Class starts at 9:30 a.m.
It is now 9:15 a.m. and the parking lot in the School of Communication is completely full.
Parking at the Ponce de Leon and Pavia garages and riding the Hurry ‘Cane shuttles can take up to another half an hour. Walking is even longer.
Many commuter students face this same scene every day as they compete with others to park closest to the Memorial Classroom Building and the Whitten Learning Center.
According to Janet Gavarrete, associate vice president of campus planning, there are more than enough spaces to park on the Coral Gables campus.
“There isn’t parking when you want it to be and where you want it to be to just get out of the car and go to class,” Gavarrete said.
She said that parking is monitored daily and there are 500 spaces open at any given time of the day. Richard Sobaram, director of parking and transportation services, said that 1,200 parking spots go unclaimed on campus every day.
“The parking spaces are there,” Sobaram said. “They’re definitely available. Students just have to plan ahead.”
Earlier this year, the parking lot by the School of Business closed and was reassigned as green space for the university until construction for the Miguel B. Fernandez Family Entrepreneurship Building begins later this year or early 2010. This parking lot was made temporarily available in 2006 while construction for the 400-space Serpentine Parking Lot in front of the BankUnited Center was underway until the summer of 2008.
“I think it’s a good thing that the university is trying to go green,” said Constanza Covarrubias, who started a Facebook group and an online petition to re-open the School of Business parking lot. “But it puts all the students at an inconvenience and makes parking and going to class almost impossible. There’s more need for parking than there is for a green area, in my opinion.”
Covarrubias started the Facebook group “Let’s do something about the parking situation at UM…at least complain” the second week of class. The group boasts 640 members and 45 comments. She also began an online petition that currently has more than 250 signatures.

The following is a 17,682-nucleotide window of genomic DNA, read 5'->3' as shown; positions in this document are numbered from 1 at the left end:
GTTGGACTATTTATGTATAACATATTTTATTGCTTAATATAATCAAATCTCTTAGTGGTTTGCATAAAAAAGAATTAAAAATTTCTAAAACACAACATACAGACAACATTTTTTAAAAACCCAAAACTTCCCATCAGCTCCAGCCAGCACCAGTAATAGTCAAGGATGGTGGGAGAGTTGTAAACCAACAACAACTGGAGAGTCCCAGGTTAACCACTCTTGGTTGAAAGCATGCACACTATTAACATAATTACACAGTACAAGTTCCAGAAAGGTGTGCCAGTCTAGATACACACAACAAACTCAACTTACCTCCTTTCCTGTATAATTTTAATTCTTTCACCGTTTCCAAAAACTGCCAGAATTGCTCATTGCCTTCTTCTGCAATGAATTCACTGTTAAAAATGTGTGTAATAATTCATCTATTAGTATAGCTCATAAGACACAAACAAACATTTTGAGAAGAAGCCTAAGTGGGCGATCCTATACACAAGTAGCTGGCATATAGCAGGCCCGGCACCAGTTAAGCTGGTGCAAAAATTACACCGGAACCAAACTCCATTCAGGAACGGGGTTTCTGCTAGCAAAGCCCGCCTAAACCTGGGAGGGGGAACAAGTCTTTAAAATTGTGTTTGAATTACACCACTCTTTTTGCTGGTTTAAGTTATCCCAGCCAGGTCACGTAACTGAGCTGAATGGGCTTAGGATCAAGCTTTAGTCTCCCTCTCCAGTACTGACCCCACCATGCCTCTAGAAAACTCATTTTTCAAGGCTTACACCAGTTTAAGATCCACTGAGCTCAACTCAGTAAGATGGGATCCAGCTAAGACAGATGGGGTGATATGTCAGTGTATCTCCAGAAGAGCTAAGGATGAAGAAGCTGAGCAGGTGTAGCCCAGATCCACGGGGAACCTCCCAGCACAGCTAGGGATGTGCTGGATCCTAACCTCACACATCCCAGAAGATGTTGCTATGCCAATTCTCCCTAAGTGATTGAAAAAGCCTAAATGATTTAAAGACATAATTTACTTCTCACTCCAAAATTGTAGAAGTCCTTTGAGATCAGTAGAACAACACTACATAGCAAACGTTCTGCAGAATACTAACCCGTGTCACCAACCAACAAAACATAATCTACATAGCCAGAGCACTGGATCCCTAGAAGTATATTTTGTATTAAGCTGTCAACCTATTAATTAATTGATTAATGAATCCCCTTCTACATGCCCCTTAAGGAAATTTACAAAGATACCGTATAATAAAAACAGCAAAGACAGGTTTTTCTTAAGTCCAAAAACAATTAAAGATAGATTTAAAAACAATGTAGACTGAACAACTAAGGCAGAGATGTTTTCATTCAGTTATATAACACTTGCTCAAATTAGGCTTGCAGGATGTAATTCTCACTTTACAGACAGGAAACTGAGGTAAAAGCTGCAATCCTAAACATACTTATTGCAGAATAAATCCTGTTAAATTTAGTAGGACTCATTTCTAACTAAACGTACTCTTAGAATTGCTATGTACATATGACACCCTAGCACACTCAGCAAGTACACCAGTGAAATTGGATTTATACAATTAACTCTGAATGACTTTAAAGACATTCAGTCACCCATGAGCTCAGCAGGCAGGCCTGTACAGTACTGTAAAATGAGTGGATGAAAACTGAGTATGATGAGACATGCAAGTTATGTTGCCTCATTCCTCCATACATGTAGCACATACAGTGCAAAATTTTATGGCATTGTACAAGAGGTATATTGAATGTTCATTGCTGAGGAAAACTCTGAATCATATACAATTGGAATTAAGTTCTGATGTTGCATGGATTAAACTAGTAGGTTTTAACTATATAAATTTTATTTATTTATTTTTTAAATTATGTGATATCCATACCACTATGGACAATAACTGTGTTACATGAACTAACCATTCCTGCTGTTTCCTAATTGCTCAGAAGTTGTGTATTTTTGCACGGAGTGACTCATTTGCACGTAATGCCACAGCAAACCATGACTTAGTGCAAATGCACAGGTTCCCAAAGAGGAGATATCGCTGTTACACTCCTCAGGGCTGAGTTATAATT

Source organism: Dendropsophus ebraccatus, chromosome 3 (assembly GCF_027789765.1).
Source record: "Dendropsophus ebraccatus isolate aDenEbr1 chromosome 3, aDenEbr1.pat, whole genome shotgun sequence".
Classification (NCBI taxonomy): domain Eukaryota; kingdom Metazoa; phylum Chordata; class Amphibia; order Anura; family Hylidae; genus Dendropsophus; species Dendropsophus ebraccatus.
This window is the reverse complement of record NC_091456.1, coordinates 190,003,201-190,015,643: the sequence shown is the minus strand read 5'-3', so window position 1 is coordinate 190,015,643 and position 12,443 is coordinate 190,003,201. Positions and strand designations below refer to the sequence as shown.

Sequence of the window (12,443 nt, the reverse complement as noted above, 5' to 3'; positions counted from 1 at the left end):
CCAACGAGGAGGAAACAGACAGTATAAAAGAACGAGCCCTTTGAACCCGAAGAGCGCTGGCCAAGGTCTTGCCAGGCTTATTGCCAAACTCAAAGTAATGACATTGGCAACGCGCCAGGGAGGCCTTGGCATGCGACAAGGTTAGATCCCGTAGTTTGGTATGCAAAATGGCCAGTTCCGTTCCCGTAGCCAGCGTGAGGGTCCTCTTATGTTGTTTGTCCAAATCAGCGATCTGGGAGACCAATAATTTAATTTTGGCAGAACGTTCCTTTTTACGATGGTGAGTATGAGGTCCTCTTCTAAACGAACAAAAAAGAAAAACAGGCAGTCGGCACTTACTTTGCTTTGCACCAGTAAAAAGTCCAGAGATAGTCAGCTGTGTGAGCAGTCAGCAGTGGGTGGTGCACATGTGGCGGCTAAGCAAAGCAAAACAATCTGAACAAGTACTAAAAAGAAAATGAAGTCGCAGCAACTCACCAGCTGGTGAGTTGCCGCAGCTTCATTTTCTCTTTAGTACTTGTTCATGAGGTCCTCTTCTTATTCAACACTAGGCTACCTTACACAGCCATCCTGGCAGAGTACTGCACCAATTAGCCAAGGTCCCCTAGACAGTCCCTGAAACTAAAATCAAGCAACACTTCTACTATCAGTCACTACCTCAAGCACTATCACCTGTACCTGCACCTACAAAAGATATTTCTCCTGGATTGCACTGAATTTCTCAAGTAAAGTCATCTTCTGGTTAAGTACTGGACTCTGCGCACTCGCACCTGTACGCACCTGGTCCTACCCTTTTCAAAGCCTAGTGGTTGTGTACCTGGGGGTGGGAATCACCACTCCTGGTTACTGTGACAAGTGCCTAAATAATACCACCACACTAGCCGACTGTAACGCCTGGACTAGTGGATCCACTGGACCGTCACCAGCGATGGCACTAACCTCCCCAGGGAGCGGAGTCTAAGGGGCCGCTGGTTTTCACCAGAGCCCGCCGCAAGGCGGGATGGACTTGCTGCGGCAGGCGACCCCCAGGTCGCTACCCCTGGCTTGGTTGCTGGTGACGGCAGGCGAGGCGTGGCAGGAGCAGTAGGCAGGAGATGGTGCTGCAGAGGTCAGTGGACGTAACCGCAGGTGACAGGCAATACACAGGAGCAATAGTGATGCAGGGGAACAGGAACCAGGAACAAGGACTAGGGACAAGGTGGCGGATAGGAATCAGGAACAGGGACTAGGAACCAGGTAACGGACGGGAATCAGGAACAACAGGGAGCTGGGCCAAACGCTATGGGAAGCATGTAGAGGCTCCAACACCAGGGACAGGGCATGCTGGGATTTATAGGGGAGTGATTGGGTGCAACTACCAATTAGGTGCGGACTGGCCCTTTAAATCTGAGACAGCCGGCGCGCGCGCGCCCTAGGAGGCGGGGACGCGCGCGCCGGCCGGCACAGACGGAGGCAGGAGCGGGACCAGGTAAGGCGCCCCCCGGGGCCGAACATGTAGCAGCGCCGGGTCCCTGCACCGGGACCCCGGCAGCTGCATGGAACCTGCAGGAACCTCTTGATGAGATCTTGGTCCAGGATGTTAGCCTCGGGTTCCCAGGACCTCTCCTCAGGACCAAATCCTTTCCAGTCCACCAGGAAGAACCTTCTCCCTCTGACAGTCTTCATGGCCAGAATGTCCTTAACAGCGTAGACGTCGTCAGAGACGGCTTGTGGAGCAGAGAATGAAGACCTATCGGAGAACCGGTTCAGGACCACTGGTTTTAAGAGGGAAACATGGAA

“I want to be prepared with a formal letter of complaint and 400 signatures,” she said. “Have something big prepared and be taken seriously by parking and transportation.”
Students’ complaints revolve around the fact that while parking may be available, it is on the periphery of campus and not close to the main classroom buildings.
“The BankUnited Center is at least 15 minutes away from everything else,” Covarrubias said. “And then there’s walking to class in the Miami heat and rain.”
Sobaram said that students face a variety of options to find parking. In an e-mail to The Miami Hurricane, he advised students to get to school early, park at the Ponce de Leon Garage, take the shuttle to campus and hang out at the library until the beginning of class.
“Catch up on your homework,” he said.
According to Sobaram, the surface lot in the Mahoney/Pearson residential complex is available for commuters. He also emphasized that the first few weeks of the semester are not indicative of the usual parking situation on campus. Parking permit enforcement started this past Monday. Until that day, cars were allowed to park on campus indiscriminately without getting a ticket.
“I personally went out because I wanted to see what the first day of real parking would be like and I found around 200 parking spots across campus,” Sobaram said.
Lila Albizu can be contacted at email@example.com